2 S Korean ex-spy chiefs held over corruption scandal

SEOUL - Two former heads of South Korea's spy agency were arrested Friday on suspicion of paying millions of dollars in bribes to aides of ousted president Park Geun-Hye, as a widening corruption scandal rocks the country.

Nam Jae-Joon and Lee Byung-Kee, ex-heads of the National Intelligence Service (NIS), were arrested for allegedly handing at least 4 billion won ($3.63 million) of their agency's budget to Park's aides in monthly payments in exchange for career advancement.

The Seoul Central District Court approved the arrest warrants on the two, citing risk of flight and destruction of evidence.

Former South Korean leader Park was toppled this year and is in custody while on trial for graft and influence-peddling.

Nam and Lee, who respectively served under Park from 2013 to 2015, face charges including embezzlement, bribery and causing losses to state coffers.

The pair reportedly told prosecutors that they had offered the "monthly payment" to Park's office at the personal request of her key aides.

Two former aides to Park were arrested earlier this month on suspicion of taking the money from the NIS, and reportedly told investigators they had done so on the president's order.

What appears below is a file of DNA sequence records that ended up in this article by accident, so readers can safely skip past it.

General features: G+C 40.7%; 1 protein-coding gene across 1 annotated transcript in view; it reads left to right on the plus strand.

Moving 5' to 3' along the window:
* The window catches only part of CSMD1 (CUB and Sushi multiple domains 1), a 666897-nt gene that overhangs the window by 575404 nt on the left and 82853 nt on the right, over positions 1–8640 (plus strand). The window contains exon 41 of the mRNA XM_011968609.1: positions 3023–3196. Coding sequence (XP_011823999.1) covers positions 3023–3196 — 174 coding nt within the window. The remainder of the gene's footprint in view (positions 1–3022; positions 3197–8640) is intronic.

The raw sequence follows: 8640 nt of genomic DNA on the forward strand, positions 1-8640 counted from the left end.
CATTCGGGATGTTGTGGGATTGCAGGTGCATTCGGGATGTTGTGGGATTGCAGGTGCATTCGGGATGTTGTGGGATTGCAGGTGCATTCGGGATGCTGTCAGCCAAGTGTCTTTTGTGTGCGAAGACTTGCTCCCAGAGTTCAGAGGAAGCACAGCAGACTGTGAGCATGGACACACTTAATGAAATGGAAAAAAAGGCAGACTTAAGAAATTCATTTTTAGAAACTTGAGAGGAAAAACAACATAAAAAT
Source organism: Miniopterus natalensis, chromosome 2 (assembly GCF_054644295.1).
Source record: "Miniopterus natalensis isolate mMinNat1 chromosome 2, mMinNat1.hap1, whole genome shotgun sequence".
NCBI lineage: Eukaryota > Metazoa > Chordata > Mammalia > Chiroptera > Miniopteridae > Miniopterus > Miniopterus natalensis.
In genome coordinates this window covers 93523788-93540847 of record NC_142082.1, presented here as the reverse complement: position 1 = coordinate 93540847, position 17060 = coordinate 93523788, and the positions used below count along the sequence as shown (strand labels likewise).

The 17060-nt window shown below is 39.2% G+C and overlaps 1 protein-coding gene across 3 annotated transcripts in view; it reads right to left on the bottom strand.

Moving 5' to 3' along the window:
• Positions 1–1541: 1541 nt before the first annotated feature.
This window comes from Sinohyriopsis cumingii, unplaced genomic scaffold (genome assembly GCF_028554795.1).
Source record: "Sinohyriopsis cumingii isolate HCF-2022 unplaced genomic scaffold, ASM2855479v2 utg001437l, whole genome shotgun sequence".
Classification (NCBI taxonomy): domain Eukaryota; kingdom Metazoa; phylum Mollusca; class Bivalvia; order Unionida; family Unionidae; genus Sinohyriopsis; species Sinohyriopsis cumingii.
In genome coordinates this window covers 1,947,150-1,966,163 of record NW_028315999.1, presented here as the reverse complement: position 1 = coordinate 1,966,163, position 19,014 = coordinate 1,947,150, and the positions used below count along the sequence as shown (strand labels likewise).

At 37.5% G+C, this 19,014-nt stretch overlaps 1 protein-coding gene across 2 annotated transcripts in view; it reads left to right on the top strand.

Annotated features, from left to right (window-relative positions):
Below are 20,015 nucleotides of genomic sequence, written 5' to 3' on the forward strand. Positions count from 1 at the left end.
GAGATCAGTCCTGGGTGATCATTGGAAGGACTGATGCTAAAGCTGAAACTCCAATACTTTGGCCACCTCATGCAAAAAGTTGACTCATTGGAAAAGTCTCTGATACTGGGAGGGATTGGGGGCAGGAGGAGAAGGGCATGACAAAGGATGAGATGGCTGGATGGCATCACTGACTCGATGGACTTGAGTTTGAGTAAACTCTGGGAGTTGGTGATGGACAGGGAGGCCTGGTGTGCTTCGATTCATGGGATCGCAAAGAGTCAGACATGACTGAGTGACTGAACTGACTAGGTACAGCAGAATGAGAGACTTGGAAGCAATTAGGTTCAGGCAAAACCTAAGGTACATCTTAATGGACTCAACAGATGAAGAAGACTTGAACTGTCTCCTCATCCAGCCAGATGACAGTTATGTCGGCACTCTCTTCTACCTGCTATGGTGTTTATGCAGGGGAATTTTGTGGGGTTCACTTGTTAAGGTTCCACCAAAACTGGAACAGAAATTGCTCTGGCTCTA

South Korea's spy agency has already been accused of abusing its power to meddle in politics under two conservative ex-presidents.

A former senior NIS official was detained last month for allegedly leading a string of operations to monitor and undermine high-profile figures and celebrities critical of Park and her predecessor.

Ex-spy chief Won Sei-Hoon was jailed for three years in August for ordering NIS officials to mount an online smear campaign against Park's key rival in the 2012 presidential election.

The closely-fought election saw Park defeat left-leaning Moon Jae-In.

Moon was elected earlier this year after Park's impeachment over the corruption scandal that also implicated the country's top business group, Samsung.

Park is accused of offering policy favours to business tycoons who helped enrich her secret confidante, Choi Soon-Sil, as well as allowing her friend - who had no title or security clearance - handle state affairs, including senior nominations.

Choi is in also in custody while on trial for bribery and abuse of power.

Samsung heir Lee Jae-Yong is in jail, appealing against his five-year prison term over bribery and perjury.

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